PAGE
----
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Administration’s H-1B Denials Again Subject to Litigation (1)

April 8, 2019, 5:42 PMUpdated: April 8, 2019, 7:48 PM

A company that runs salons and spas in senior communities is challenging the Trump administration’s denial of a temporary employment visa to an Indian graduate student it wants to hire as its director of business development.

U.S. Citizenship and Immigration Services is imposing additional requirements on employers beyond what they need to show to get a position qualified as a “specialty occupation” that warrants an H-1B visa, according to a complaint filed last week in federal district court in Washington.

Ohio-based PS Lifestyle LLC says the evidence it submitted to the agency is more than enough to show that the position qualifies.

Like many of the other cases involving H-1B denials, the USCIS is taking “an overly restrictive view as to what constitutes a specialty occupation,” Leslie Dellon, a staff attorney with the American Immigration Council, said April 8. “They misinterpret the law and the regulations,” she said.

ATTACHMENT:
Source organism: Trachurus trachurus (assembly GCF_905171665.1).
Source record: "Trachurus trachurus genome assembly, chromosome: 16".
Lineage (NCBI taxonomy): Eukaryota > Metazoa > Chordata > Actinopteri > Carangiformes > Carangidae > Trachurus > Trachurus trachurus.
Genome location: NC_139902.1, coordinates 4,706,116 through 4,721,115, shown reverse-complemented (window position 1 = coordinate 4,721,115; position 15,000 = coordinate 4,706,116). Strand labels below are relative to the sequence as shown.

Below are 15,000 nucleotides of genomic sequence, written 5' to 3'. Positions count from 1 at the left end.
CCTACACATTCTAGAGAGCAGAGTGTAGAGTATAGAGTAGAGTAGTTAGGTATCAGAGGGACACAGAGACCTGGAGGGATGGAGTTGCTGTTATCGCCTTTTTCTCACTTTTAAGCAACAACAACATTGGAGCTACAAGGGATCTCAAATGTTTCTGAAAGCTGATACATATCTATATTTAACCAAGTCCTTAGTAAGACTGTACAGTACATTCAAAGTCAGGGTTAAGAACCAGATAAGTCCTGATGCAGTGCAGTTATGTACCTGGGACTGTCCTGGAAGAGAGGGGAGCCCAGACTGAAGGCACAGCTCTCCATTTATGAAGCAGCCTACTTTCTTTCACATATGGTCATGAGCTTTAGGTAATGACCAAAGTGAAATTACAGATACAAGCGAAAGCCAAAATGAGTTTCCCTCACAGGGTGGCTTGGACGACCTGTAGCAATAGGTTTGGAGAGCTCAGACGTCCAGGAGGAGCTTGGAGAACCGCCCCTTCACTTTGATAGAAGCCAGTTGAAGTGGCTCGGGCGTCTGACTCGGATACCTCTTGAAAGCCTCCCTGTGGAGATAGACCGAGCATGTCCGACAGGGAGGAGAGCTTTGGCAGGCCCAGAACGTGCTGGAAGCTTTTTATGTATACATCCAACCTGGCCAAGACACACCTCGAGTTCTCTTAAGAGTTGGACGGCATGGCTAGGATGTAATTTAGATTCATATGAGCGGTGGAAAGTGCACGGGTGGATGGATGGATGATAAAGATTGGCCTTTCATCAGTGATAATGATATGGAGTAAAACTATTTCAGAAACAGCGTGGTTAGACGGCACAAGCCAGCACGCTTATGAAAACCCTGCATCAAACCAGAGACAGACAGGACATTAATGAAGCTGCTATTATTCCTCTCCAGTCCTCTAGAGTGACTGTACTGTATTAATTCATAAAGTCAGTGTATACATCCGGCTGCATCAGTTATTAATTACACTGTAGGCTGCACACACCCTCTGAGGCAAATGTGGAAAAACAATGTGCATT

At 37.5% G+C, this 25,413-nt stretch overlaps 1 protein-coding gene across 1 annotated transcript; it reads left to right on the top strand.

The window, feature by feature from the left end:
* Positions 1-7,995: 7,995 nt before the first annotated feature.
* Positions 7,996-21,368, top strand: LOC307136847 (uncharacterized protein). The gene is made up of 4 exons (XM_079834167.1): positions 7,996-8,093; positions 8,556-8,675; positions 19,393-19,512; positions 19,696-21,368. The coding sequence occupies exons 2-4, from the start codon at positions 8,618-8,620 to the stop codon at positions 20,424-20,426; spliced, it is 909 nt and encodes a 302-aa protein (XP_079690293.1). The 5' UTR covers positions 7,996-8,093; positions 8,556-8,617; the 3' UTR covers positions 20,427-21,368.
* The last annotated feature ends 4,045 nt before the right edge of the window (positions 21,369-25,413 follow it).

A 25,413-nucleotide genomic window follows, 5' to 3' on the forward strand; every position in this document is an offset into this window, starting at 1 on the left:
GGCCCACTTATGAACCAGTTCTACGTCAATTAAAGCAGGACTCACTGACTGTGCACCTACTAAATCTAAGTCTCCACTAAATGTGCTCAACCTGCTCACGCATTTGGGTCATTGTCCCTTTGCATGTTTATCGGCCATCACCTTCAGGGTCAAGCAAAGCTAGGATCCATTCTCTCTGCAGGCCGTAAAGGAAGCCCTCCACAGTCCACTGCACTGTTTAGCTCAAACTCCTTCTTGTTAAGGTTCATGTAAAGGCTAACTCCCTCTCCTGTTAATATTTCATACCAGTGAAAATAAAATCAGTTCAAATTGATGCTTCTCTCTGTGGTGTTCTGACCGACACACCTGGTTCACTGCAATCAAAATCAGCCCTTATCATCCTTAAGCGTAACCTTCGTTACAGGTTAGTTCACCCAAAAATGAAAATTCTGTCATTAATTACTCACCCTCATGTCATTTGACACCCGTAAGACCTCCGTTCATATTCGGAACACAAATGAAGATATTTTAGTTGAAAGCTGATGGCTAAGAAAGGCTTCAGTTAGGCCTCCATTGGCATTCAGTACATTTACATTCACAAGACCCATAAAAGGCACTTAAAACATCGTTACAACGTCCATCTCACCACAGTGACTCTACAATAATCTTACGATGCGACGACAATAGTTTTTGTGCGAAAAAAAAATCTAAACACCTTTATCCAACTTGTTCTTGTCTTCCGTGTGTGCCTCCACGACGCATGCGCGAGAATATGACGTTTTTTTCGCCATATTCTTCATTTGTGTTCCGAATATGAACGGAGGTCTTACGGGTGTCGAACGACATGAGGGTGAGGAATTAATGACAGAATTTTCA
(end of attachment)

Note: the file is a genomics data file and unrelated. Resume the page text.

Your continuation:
“As a matter of policy, we are unable to comment on litigation,” USCIS spokeswoman Jessica Collins said April 8.

Third H-1B Case

The case is the third filed by the council, a pro-immigration advocacy group, on behalf of companies that have been denied H-1B skilled guestworker visas since President Donald Trump took office. It’s part of an initiative aimed at urging businesses to challenge adverse visa decisions in court.

The first two cases settled, with the USCIS reversing course and approving the visas on its own initiative. That outcome is likely in the current case as well, as most cases filed by businesses over H-1B denials—not just those filed by the council—have settled.

At issue in the case is whether the USCIS can require that an employer separately meet requirements under the Immigration and Nationality Act if the position merits an H-1B visa under the USCIS’s regulations. PS Lifestyle also says the agency ignored evidence that the director of business development job meets the regulatory requirements.

The USCIS has been relying heavily on Labor Department resources such as the Occupational Outlook Handbook to determine whether a position is a specialty occupation, said Brian J. Halliday of Ritter Halliday in Cleveland. The problem in this case is that “director of business development” is a “new field,” and so there isn’t “a lot of pre-packaged” DOL data to go on, he said.

But just because a field is emerging doesn’t mean it doesn’t qualify for the visa, he said.

The case is PS Lifestyle LLC v. U.S. Citizenship & Immigration Servs., D.D.C., No. 1:19-cv-00961, complaint filed 4/4/19.

To contact the reporter on this story: Laura D. Francis in Washington at lfrancis@bloomberglaw.com

To contact the editors responsible for this story: Cynthia Harasty at charasty@bloomberglaw.com; Terence Hyland at thyland@bloomberglaw.com